Giving comfort to Veterans having babies


shadow

For more than 90 years, VA has initiated groundbreaking research to improve the lives of Veterans. Now, a new study has been launched to help the brave women who served our country in uniform as they embark on a new mission: parenthood, thanks to a partnership between the University of Massachusetts Medical School and VA Central Western Massachusetts Healthcare System.

The Center for Maternal and Infant Outcomes Research in Translation (COMFORT) study is aimed at better understanding the needs and experiences of female Veterans during pregnancy and following childbirth. Led by Dr. Kristin Mattocks, associate chief of staff for research and development with VA Central Western Massachusetts Healthcare System, the COMFORT study will interview women about their pregnancies and post-birth experiences at 13 VA sites across the country. The efforts of Dr. Mattocks and colleagues can help improve patient care coordination.

Dr. Mattocks, who notes that the number of female Veterans having babies and using VA benefits in the past five years has nearly doubled, tells UMassMedNow that:

“Coordinating maternity care with ongoing VHA care for pregnant veterans is crucial because many women using VHA care have complex medical and mental health conditions that may increase their risk for adverse pregnancy outcomes.”

In the same article, Mattocks also states:

“Research drives policy at the VA. This is advocacy-based research. We are doing this work to push the agenda to make sure women veterans are getting the care they need.”

If you want to make your own contribution to helping female Veterans getting the care they need – whether you’re a nurse a physician, a social worker or something else entirely, consider a career with VA. You will find so much personal and professional satisfaction working here. There are other advantages, too: a comfortable salary, outstanding benefits and great work/life balance, just like the private sector. Learn more at Join VA.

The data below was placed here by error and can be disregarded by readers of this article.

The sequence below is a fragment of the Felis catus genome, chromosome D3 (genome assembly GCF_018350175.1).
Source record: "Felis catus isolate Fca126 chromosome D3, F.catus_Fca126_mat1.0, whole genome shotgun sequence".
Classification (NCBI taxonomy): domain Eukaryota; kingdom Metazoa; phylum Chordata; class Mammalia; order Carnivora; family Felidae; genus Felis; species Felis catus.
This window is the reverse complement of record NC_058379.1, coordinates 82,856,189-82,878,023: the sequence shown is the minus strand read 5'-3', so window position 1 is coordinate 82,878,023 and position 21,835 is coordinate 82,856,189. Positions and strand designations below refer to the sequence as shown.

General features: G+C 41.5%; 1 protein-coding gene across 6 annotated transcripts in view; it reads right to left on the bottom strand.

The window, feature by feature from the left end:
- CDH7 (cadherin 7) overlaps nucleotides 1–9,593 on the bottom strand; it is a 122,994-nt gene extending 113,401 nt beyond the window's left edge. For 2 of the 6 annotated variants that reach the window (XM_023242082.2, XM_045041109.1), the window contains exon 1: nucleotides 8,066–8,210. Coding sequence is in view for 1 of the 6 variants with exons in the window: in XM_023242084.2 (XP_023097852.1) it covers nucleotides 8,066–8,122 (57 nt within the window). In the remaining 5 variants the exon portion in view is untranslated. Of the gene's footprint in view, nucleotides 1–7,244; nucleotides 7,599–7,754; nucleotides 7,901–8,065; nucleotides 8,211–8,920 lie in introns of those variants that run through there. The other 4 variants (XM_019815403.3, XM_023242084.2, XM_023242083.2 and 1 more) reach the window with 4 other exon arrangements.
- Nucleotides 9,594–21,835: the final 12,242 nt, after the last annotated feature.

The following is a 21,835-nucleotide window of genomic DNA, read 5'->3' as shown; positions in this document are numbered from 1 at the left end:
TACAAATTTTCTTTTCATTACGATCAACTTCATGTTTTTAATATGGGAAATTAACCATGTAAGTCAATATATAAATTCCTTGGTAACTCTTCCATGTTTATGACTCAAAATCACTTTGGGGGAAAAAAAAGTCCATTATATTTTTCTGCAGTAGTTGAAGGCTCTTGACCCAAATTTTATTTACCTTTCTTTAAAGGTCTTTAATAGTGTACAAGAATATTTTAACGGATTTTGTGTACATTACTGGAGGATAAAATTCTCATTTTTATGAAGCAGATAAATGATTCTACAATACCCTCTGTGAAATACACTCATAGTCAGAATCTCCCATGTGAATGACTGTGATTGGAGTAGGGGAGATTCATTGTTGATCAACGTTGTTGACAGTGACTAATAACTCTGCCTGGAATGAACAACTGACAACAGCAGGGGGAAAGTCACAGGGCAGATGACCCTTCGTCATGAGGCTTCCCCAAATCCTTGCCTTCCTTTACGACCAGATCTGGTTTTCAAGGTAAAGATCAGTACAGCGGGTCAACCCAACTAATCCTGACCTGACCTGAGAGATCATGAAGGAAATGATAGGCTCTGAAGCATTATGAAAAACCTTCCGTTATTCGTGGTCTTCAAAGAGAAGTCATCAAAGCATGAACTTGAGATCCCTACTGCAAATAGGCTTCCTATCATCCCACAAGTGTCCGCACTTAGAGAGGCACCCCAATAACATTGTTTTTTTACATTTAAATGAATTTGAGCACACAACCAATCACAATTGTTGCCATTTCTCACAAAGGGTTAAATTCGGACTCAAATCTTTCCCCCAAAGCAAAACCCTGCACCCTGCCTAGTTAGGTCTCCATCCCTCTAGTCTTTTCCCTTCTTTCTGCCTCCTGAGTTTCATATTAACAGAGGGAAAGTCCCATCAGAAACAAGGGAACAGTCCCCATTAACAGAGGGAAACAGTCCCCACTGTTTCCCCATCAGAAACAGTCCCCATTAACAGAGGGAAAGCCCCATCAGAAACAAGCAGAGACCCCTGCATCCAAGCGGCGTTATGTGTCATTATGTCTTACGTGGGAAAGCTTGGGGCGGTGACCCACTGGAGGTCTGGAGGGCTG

Author

Darren Sherrard

Comments

  1. Tamika McGriff    

    I am a female veteran who experienced great difficulty getting pregnant as well as complications during my pregnancy. The VA assisted me in infertility treatments as well. However, when I became pregnant somehow the ball was dropped on medical bills. I now have balances due that have gone to collections because I was unable to pay the debt. I had a child with a tumor and was given the option to abort. After I decided that wasn’t an option, I had to endure regular appointments to monitor myself and my baby. Although I would love to have one more child, I don’t feel as if I will have the support as a female veteran. I pray your program is true and sincere and really help other female veterans.

Comments are closed.